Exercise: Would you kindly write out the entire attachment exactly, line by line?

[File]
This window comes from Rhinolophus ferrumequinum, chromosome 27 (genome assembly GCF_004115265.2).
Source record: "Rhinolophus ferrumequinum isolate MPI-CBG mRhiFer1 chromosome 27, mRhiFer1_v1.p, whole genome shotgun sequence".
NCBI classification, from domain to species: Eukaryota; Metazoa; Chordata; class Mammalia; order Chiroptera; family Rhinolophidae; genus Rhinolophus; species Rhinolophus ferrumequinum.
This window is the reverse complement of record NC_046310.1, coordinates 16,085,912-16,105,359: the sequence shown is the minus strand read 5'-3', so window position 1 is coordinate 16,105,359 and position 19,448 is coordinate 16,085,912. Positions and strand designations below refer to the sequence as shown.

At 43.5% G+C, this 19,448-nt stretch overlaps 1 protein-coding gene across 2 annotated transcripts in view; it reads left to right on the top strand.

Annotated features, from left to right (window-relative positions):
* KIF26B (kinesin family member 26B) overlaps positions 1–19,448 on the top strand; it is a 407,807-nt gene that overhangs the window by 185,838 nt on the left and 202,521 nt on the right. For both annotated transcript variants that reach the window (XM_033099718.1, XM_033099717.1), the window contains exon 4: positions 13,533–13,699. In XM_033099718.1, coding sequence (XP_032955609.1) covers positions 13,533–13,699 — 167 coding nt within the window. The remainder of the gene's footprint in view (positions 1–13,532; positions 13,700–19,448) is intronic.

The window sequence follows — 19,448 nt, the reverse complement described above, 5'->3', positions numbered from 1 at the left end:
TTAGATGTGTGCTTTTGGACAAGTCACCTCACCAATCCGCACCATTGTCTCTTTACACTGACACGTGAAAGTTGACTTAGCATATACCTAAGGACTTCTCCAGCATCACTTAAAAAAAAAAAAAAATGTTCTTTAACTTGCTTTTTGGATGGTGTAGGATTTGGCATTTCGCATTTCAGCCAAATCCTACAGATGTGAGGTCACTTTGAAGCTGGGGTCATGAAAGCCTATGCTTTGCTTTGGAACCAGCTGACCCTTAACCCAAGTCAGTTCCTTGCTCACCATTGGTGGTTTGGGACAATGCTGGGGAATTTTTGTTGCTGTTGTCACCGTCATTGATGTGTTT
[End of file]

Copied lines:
This window comes from Rhinolophus ferrumequinum, chromosome 27 (genome assembly GCF_004115265.2).
Source record: "Rhinolophus ferrumequinum isolate MPI-CBG mRhiFer1 chromosome 27, mRhiFer1_v1.p, whole genome shotgun sequence".
NCBI classification, from domain to species: Eukaryota; Metazoa; Chordata; class Mammalia; order Chiroptera; family Rhinolophidae; genus Rhinolophus; species Rhinolophus ferrumequinum.
This window is the reverse complement of record NC_046310.1, coordinates 16,085,912-16,105,359: the sequence shown is the minus strand read 5'-3', so window position 1 is coordinate 16,105,359 and position 19,448 is coordinate 16,085,912. Positions and strand designations below refer to the sequence as shown.

At 43.5% G+C, this 19,448-nt stretch overlaps 1 protein-coding gene across 2 annotated transcripts in view; it reads left to right on the top strand.

Annotated features, from left to right (window-relative positions):
* KIF26B (kinesin family member 26B) overlaps positions 1–19,448 on the top strand; it is a 407,807-nt gene that overhangs the window by 185,838 nt on the left and 202,521 nt on the right. For both annotated transcript variants that reach the window (XM_033099718.1, XM_033099717.1), the window contains exon 4: positions 13,533–13,699. In XM_033099718.1, coding sequence (XP_032955609.1) covers positions 13,533–13,699 — 167 coding nt within the window. The remainder of the gene's footprint in view (positions 1–13,532; positions 13,700–19,448) is intronic.

The window sequence follows — 19,448 nt, the reverse complement described above, 5'->3', positions numbered from 1 at the left end:
TTAGATGTGTGCTTTTGGACAAGTCACCTCACCAATCCGCACCATTGTCTCTTTACACTGACACGTGAAAGTTGACTTAGCATATACCTAAGGACTTCTCCAGCATCACTTAAAAAAAAAAAAAAATGTTCTTTAACTTGCTTTTTGGATGGTGTAGGATTTGGCATTTCGCATTTCAGCCAAATCCTACAGATGTGAGGTCACTTTGAAGCTGGGGTCATGAAAGCCTATGCTTTGCTTTGGAACCAGCTGACCCTTAACCCAAGTCAGTTCCTTGCTCACCATTGGTGGTTTGGGACAATGCTGGGGAATTTTTGTTGCTGTTGTCACCGTCATTGATGTGTTT